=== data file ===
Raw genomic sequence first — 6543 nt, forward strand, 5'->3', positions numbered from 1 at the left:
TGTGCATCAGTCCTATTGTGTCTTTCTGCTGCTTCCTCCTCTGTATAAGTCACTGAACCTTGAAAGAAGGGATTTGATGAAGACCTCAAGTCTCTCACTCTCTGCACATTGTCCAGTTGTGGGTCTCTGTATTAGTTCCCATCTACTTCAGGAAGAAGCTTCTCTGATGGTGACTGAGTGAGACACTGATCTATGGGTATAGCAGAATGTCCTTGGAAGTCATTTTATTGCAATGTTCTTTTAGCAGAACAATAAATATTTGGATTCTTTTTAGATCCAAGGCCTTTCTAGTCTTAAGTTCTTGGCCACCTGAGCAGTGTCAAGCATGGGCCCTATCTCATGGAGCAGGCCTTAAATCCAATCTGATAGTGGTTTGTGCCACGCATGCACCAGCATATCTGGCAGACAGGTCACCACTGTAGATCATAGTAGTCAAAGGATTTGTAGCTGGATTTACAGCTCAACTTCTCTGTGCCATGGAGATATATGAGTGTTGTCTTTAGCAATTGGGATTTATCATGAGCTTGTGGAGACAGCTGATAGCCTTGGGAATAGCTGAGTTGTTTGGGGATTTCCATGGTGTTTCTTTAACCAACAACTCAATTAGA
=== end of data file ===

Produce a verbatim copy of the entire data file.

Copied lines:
Raw genomic sequence first — 6543 nt, forward strand, 5'->3', positions numbered from 1 at the left:
TGTGCATCAGTCCTATTGTGTCTTTCTGCTGCTTCCTCCTCTGTATAAGTCACTGAACCTTGAAAGAAGGGATTTGATGAAGACCTCAAGTCTCTCACTCTCTGCACATTGTCCAGTTGTGGGTCTCTGTATTAGTTCCCATCTACTTCAGGAAGAAGCTTCTCTGATGGTGACTGAGTGAGACACTGATCTATGGGTATAGCAGAATGTCCTTGGAAGTCATTTTATTGCAATGTTCTTTTAGCAGAACAATAAATATTTGGATTCTTTTTAGATCCAAGGCCTTTCTAGTCTTAAGTTCTTGGCCACCTGAGCAGTGTCAAGCATGGGCCCTATCTCATGGAGCAGGCCTTAAATCCAATCTGATAGTGGTTTGTGCCACGCATGCACCAGCATATCTGGCAGACAGGTCACCACTGTAGATCATAGTAGTCAAAGGATTTGTAGCTGGATTTACAGCTCAACTTCTCTGTGCCATGGAGATATATGAGTGTTGTCTTTAGCAATTGGGATTTATCATGAGCTTGTGGAGACAGCTGATAGCCTTGGGAATAGCTGAGTTGTTTGGGGATTTCCATGGTGTTTCTTTAACCAACAACTCAATTAGA